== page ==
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Documentary Shows Struggle To Dispense International Justice

The documentary film, Carla's List, is a study on the difficulty of dispensing justice internationally. It follows the Chief Prosecutor of the United Nations International Criminal Tribunal for the former Yugoslavia (ICTY), Carla Del Ponte, as she tries to locate, arrest and bring to justice the last remaining fugitives charged with war crimes in the former Yugoslavia. The film is one of the featured documentaries at the 2007 Human Rights Watch Film Festival in New York City this week. From VOA's New York Bureau, Mona Ghuneim has the story.

In one of the opening scenes of Carla's List, the audience sees footage taken from the beginning of the trial of Slobodan Milosevic, former President of Yugoslavia, in 2002. Prosecutor Carla Del Ponte stands before Milosevic and says the trial is proof of international justice in action.

"The crime of genocide - crimes against humanity - are not local affairs, and their prosecution may be beyond the capability of national codes," said Carla Del Ponte. "This tribunal, and this trial, in particular, gives the most powerful demonstration that no one is above the law or beyond the reach of international justice."

From that point in the film, the audience goes on a sort of international judicial roller-coaster ride, with Carla Del Ponte in the front seat. There are ups and downs to her work with some moments of success and many of disappointment. The film focuses on the efforts of Del Ponte and her team to find and arrest six remaining fugitives, but three in particular are at the forefront. Former Croatian Army General Ante Gotovina, former Bosnian-Serb Army Chief Ratko Mladic, and former Bosnian-Serb leader Radovan Karadzic have been indicted by the tribunal for crimes against humanity and are still at large as the film opens.

The prosecutor's political advisor, Jean-Daniel Ruch, says he and the team cross sensitive and confusing political terrain when demanding the arrest of these accused war criminals, as in the case of Gotovina.

"There is also the question of coherence in what we are saying, because in many instances we have been saying, 'full cooperation means either Gotovina in The Hague or they give us the whereabouts of Gotovina.' And we are not there. We are actually far from there," said Jean-Daniel Ruch.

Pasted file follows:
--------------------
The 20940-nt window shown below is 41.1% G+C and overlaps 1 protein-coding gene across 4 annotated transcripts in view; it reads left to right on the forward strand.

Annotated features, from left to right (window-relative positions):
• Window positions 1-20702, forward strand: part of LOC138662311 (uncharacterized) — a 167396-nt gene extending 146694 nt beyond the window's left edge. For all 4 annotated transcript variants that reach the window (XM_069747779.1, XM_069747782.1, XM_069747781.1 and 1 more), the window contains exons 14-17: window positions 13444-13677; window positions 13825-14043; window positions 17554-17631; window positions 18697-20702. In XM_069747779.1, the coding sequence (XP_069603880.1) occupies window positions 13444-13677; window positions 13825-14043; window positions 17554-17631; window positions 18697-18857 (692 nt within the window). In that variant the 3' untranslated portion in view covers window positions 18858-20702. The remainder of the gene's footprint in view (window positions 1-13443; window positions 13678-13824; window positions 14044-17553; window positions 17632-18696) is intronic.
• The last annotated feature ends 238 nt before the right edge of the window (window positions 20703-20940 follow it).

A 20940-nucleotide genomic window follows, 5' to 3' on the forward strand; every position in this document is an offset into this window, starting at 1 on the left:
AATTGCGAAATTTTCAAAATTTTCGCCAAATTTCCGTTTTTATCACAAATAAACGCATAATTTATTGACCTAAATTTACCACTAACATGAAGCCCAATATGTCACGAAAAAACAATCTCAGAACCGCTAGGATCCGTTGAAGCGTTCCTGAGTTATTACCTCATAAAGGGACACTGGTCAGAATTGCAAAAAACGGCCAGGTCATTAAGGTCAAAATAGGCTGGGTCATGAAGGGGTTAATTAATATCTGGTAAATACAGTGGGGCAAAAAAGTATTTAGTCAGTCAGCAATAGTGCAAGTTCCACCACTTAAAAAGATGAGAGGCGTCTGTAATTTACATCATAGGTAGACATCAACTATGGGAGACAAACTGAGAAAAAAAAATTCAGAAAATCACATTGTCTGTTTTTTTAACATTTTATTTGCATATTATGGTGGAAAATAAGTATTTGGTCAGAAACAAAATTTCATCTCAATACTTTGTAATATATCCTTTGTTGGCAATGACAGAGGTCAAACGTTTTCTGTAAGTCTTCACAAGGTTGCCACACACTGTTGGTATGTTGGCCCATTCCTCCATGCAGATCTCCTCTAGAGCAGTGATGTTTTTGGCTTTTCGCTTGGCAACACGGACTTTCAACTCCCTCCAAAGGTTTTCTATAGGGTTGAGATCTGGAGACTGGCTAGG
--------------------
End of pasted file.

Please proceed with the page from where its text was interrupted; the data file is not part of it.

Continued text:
The film's director, Marcel Schupbach, says the documentary is not a portrait of Carla Del Ponte but a foray into her arduous quest to inform, plead and lobby international authorities for help. Spanning a time frame from July to December of 2005, the film moves with Del Ponte and her team through a montage of press conferences, cabinet meetings, talks with political officials, and lots of journeys on airplanes. Del Ponte and her team travel to The Hague, the Balkans, numerous European capitals, Washington D.C. and New York City.

At a discussion with Del Ponte after the screening of Carla's List in New York, the prosecutor said half of her time is spent informing governments and then trying to get them to act. She says it is frustrating, but she needs the political support.

"I did not have a judicial police to execute a search or an arrest warrant," she said. "I must oblige the state to do it, so to obtain that, I need the help from the international community."

Sometimes the efforts pay off, she says, as in the case of Gotovina. In early December of 2005, he was captured and the film catches Del Ponte in a moment of triumph.

"Ante Gotovina is arrested," noted Carla Del Ponte. "[He] was arrested this night in Spain and is now in detention. Finally! And he will be transferred to The Hague."

But Del Ponte's frustration with the international community is by no means hidden in the documentary, and a week after Gotovina's arrest, she is in New York, expressing her disappointment to the U.N. Security Council. She tells the Council members that the inadequate sharing of information among the interested parties interferes with her work:

"Generally, information is not shared with other actors and certainly not with my office," she said. "As a consequence, we cannot compare sources and knowledge which would allow us to make progress towards locating Karadzic and Mladic."

The mandate of the prosecutor ends in September of this year. But Del Ponte says she will work until the last minute, continuing to put pressure on the Balkans, European capitals and the United States to help her arrest the remaining charged criminals.